521 photos

The Dart shaft is 4BA.

thomas oliver 106/12/2017 20:20:46
93 forum posts
23 photos

AMCO 0,87cc threads are both 4BA - measured from my engine. T.O

Denis Watkins06/12/2017 20:56:12
3914 forum posts
61 photos

John OT, the current 60/40 solder is better than anything from the past

Prepare both surfaces and apply extra flux if you have it

Cut off enough solder from the reel to encircle the joint, and apply it to the joint

Play a pencil flame around the cylinder and tube, not the solder directly

When the cylinder reaches about 180° the solder will flow and play the heat continually tube and cylinder

To encourage a full circle of shiny flow, then take the flame away,

Do not continue to cook it for good luck

The joint will have been made everywhere that the area was clean and fluxed

onetenor06/12/2017 21:36:10
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1900 forum posts
Posted by brokenenglish on 06/12/2017 18:14:48:

Sorry John, I'll go against your instructions and comment anyway!

I'm not an engineer or even a doctor, but I do have a lot of old engines.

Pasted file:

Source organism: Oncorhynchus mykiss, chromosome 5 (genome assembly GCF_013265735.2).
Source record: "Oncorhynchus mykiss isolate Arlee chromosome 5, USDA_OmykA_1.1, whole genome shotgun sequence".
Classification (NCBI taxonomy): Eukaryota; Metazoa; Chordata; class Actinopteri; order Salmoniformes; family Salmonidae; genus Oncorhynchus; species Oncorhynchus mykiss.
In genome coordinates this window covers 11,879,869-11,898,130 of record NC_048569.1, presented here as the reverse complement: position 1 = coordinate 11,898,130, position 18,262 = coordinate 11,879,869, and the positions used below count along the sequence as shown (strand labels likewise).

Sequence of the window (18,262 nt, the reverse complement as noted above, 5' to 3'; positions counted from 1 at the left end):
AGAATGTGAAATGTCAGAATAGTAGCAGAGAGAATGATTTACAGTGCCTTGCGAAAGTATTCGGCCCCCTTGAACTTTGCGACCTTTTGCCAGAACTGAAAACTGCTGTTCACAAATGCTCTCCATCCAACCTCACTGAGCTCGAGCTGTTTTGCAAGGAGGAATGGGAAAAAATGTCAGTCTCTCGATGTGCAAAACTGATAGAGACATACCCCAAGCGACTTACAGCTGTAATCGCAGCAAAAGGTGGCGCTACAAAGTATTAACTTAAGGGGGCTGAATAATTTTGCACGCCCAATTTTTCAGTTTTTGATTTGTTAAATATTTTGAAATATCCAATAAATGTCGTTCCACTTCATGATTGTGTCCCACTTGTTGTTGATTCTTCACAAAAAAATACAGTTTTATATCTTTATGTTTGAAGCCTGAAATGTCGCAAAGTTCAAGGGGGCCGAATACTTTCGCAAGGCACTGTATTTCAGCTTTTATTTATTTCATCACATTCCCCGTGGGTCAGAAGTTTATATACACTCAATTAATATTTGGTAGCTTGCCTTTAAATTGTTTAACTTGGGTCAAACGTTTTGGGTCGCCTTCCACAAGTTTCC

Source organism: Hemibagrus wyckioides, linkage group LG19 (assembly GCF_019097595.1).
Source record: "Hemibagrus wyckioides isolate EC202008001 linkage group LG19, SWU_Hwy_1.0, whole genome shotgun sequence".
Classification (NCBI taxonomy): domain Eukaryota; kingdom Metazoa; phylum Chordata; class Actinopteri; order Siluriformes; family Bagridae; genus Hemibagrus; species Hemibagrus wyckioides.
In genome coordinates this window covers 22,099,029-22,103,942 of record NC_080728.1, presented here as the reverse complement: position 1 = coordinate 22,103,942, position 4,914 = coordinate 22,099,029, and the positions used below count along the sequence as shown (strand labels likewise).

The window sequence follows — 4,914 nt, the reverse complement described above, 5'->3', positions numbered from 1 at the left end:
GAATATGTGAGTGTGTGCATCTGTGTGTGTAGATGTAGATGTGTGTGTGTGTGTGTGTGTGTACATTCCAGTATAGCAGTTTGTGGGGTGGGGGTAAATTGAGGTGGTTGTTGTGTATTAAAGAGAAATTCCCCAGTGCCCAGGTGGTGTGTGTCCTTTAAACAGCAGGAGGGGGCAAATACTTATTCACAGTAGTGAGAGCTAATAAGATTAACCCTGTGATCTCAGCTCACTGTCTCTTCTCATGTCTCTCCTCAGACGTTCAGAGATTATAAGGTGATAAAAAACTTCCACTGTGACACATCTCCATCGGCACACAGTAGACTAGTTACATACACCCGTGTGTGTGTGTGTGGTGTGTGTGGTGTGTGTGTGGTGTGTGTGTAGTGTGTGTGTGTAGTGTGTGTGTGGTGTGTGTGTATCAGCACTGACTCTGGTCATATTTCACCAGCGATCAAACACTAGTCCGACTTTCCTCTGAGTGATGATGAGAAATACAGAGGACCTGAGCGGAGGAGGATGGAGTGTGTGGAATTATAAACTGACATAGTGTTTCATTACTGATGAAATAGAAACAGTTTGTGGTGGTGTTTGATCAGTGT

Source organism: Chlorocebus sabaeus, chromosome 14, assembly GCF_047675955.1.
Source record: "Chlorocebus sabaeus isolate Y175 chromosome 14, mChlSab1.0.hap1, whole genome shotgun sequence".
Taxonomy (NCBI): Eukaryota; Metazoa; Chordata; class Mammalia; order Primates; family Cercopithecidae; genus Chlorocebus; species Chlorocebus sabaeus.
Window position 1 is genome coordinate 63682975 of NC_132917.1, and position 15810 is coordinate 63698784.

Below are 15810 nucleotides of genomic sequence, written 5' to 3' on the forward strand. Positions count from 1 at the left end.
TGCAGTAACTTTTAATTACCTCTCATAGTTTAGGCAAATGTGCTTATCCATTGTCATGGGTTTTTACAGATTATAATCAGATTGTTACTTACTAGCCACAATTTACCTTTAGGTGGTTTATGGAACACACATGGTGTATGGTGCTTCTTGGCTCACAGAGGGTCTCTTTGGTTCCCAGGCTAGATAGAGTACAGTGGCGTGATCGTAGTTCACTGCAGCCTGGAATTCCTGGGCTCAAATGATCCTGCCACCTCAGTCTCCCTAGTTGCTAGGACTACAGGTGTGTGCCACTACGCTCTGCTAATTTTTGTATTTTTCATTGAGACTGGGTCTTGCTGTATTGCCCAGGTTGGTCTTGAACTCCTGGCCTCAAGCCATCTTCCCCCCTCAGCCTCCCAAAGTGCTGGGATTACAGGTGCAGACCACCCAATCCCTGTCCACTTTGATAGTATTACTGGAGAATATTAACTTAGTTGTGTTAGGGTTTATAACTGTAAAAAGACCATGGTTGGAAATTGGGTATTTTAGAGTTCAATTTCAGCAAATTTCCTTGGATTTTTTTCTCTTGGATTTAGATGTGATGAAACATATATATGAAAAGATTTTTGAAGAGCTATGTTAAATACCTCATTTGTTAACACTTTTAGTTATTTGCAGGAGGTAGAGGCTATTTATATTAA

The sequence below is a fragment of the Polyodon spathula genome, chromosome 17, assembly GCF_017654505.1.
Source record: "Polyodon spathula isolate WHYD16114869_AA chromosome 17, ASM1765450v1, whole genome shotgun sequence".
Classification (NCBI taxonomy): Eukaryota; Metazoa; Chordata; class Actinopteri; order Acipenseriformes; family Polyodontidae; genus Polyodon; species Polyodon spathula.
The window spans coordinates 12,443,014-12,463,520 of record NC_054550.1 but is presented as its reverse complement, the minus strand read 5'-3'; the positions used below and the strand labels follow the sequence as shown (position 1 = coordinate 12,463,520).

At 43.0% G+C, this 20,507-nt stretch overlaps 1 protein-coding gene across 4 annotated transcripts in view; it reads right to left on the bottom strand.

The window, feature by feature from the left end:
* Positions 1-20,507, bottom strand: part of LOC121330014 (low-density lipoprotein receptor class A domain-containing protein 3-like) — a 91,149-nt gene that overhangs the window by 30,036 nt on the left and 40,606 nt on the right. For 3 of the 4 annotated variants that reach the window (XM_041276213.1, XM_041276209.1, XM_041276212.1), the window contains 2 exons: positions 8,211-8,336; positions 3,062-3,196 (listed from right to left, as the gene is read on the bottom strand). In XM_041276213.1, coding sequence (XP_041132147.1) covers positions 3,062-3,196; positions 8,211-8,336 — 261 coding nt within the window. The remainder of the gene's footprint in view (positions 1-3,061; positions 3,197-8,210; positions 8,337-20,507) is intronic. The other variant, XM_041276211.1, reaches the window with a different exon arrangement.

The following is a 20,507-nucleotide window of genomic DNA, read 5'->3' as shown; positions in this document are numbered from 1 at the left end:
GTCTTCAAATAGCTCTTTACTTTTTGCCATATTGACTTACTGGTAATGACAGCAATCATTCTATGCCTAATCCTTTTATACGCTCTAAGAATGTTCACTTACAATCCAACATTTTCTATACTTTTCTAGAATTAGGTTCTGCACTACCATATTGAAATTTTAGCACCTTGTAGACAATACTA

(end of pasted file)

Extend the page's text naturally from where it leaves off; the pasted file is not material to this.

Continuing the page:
I have no way of identifying a thread, but I checked the Amco propnut/spinner thread against a few other engines, and it's the same thread as the Allbon Dart, DC Dart, ED Baby and Mills 75. So it can't be an unusual thread.

I checked the Amco engine test (AM August '48), but Sparey doesn't mention thread sizes. However, in view of the above, I think it's extremely likely to be 5 BA.

Edit: When posting, I noticed you wanted the compression screw thread as well. I checked and it's the same as the crankshaft. The propnut screws onto the comp screw perfectly! How's that for useless knowledge!

Edited By brokenenglish on 06/12/2017 18:36:28

Seems good to me thanks I'll check it out. I have some 5 BA nuts.

onetenor06/12/2017 21:40:55
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1900 forum posts
Posted by Denis Watkins on 06/12/2017 20:56:12:

John OT, the current 60/40 solder is better than anything from the past